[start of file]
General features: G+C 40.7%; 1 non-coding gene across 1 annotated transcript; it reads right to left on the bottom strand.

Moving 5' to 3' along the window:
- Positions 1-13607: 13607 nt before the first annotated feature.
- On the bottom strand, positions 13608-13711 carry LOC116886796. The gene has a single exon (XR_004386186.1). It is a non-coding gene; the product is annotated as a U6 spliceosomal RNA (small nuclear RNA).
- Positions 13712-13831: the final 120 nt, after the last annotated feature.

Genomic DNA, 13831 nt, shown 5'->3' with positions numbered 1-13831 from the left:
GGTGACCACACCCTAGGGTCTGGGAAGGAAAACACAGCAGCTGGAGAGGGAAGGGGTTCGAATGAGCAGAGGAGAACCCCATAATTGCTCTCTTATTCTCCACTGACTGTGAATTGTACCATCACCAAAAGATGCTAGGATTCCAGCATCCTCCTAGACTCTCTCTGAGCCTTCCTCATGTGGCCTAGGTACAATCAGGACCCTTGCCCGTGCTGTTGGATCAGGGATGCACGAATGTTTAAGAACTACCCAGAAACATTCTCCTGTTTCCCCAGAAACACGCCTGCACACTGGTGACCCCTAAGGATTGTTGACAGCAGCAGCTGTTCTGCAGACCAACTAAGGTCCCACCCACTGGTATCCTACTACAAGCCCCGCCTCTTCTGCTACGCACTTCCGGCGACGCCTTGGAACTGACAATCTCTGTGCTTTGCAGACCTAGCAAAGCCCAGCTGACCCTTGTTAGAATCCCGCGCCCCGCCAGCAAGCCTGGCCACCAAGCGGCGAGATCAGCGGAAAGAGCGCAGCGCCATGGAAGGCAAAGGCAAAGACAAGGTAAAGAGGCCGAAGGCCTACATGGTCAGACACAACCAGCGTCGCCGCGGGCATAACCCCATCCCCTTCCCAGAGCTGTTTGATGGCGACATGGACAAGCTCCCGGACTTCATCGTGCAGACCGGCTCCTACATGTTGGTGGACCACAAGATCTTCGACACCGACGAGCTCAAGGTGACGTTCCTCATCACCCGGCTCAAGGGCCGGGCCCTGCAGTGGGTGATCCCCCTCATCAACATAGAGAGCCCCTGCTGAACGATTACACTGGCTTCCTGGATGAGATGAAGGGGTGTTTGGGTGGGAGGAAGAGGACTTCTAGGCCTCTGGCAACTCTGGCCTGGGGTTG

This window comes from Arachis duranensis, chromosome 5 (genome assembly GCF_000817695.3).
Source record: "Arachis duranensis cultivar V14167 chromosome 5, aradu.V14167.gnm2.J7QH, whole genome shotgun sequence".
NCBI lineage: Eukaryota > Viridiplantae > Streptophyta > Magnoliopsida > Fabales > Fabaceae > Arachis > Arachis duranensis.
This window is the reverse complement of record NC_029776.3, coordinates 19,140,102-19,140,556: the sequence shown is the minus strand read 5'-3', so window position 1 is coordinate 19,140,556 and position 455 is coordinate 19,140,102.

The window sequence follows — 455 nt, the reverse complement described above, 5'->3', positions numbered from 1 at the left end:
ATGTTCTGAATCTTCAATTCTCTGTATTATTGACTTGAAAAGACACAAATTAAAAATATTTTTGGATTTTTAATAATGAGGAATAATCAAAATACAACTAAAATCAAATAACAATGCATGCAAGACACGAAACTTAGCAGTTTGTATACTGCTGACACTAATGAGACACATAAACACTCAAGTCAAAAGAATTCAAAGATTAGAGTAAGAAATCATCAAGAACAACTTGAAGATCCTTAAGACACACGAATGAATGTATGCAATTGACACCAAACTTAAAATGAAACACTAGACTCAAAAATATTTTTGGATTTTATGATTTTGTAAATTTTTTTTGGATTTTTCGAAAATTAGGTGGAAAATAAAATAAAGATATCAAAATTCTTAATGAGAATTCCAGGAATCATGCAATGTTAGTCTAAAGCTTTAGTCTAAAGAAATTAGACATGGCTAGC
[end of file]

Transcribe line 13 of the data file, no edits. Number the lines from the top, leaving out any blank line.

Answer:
ATGTTCTGAATCTTCAATTCTCTGTATTATTGACTTGAAAAGACACAAATTAAAAATATTTTTGGATTTTTAATAATGAGGAATAATCAAAATACAACTAAAATCAAATAACAATGCATGCAAGACACGAAACTTAGCAGTTTGTATACTGCTGACACTAATGAGACACATAAACACTCAAGTCAAAAGAATTCAAAGATTAGAGTAAGAAATCATCAAGAACAACTTGAAGATCCTTAAGACACACGAATGAATGTATGCAATTGACACCAAACTTAAAATGAAACACTAGACTCAAAAATATTTTTGGATTTTATGATTTTGTAAATTTTTTTTGGATTTTTCGAAAATTAGGTGGAAAATAAAATAAAGATATCAAAATTCTTAATGAGAATTCCAGGAATCATGCAATGTTAGTCTAAAGCTTTAGTCTAAAGAAATTAGACATGGCTAGC